Back in September, I had only a handful of students who could complete two consecutive laps around our roughly 80-meter “track”. We have been working hard since then, and to reward those students who have made great improvements in their fitness and who have stayed motivated all year, I decided to have a little friendly competition. The kids were divided into two groups, boys and girls, and ran one-lap repeats. They had to complete each lap in 30 seconds or less to remain in the competition, and they were given a 30 second recovery. The last two boys and two girls standing would win a ticket to the Adidas Track Classic with me in Carson, just miles from our school. The race was on, and to my surprise, the winning students completed over 30 laps!
|4th Graders racing on our school's "track"|
We arrived at the Home Depot Center on the sunny Saturday afternoon, and my students were immediately overwhelmed by the size and surface of an actual track. They clapped rhythmically for the long jumpers and squealed with amazement as the pole-vaulters soared over the bar time after time. But the best parts of the day were when the athletes they had been learning about appeared in person before their eyes. They cheered for Jordan and her blond ponytail (they dubbed her Rapunzel), they stayed focused on Shalane Flanagan and Sara Hall throughout the entire 5K race, and they came to adore steeple queen Anna Willard as she cleared barrier after barrier with pink and blond streaks in her short brown ponytail (surprisingly, none of my students have come to school with pink hair yet!).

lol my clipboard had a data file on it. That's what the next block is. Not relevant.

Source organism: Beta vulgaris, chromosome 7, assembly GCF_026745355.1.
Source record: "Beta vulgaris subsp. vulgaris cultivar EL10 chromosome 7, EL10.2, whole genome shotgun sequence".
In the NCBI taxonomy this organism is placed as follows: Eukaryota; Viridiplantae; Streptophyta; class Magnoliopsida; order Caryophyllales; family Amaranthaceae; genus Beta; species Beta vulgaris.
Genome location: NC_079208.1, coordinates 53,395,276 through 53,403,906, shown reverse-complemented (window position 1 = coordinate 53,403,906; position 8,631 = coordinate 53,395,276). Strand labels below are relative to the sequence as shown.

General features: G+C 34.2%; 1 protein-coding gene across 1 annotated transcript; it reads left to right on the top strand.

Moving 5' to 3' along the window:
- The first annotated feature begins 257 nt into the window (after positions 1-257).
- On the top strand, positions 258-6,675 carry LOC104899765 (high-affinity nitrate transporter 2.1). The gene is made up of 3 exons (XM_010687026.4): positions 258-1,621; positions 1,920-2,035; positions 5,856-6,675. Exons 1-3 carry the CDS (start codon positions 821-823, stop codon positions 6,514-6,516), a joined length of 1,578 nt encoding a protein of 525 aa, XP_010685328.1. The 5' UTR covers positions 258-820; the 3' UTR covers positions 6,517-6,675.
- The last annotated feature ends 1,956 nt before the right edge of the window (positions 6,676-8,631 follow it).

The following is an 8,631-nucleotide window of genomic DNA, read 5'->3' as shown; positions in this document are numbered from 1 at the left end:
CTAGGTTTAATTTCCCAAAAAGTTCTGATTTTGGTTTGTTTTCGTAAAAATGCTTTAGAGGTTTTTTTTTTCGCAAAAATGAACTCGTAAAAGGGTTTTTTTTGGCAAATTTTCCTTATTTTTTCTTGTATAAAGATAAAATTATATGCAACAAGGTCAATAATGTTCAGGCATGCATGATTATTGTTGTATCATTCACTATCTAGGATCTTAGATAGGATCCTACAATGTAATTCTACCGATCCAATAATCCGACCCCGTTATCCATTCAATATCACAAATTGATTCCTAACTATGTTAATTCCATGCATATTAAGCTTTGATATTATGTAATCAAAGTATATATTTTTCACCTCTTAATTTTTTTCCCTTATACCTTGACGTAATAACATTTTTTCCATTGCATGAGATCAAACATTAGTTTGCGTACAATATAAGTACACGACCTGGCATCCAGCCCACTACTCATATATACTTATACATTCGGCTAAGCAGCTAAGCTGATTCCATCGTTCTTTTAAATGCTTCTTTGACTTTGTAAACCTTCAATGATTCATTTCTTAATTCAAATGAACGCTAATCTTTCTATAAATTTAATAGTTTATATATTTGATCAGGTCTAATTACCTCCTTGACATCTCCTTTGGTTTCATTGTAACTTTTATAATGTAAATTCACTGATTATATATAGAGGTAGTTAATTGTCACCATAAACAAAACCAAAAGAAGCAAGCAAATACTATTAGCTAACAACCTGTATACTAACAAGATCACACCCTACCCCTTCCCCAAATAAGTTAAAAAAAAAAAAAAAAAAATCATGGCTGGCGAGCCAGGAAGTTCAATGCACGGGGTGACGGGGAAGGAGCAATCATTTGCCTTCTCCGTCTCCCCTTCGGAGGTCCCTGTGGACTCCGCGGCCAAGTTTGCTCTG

|Anna Willard-Pierce signing autographs and chatting with my students|
As each race finished, we sprinted (with my injured self hobbling behind) from the stands to the tents behind the track where we had the most luck spotting the athletes and crowding them for autographs. All of the runners were extremely friendly and took the time to talk to my kids and take pictures with them. I was especially impressed by 17-year old Jordan who seems to handle pressure like a pro (she finished 11th in the international and professional field of the 1500 with a time of 4:16.92) and was great with my kids as they mobbed her.
|My students, myself, and Jordan Hasay|
As the meet was winding down, we got one last surprise. I spotted Ryan Hall walking past us (he was there to support his wife, Sara Hall, who placed 8th in the 5K race). I got his attention and introduced him to the kids. As soon as they made the Boston Marathon connection, they whipped out their autograph books and big smiles spread across their faces. Ryan told them that at his school, they didn’t have a track either. He offered them encouragement and left quite an impression on them. This past Monday, during P.E., one of my boys told informed class that “it looks like we’ll have to run around our concrete circle again, but that’s OK, because Ryan Hall didn’t have a real track either”.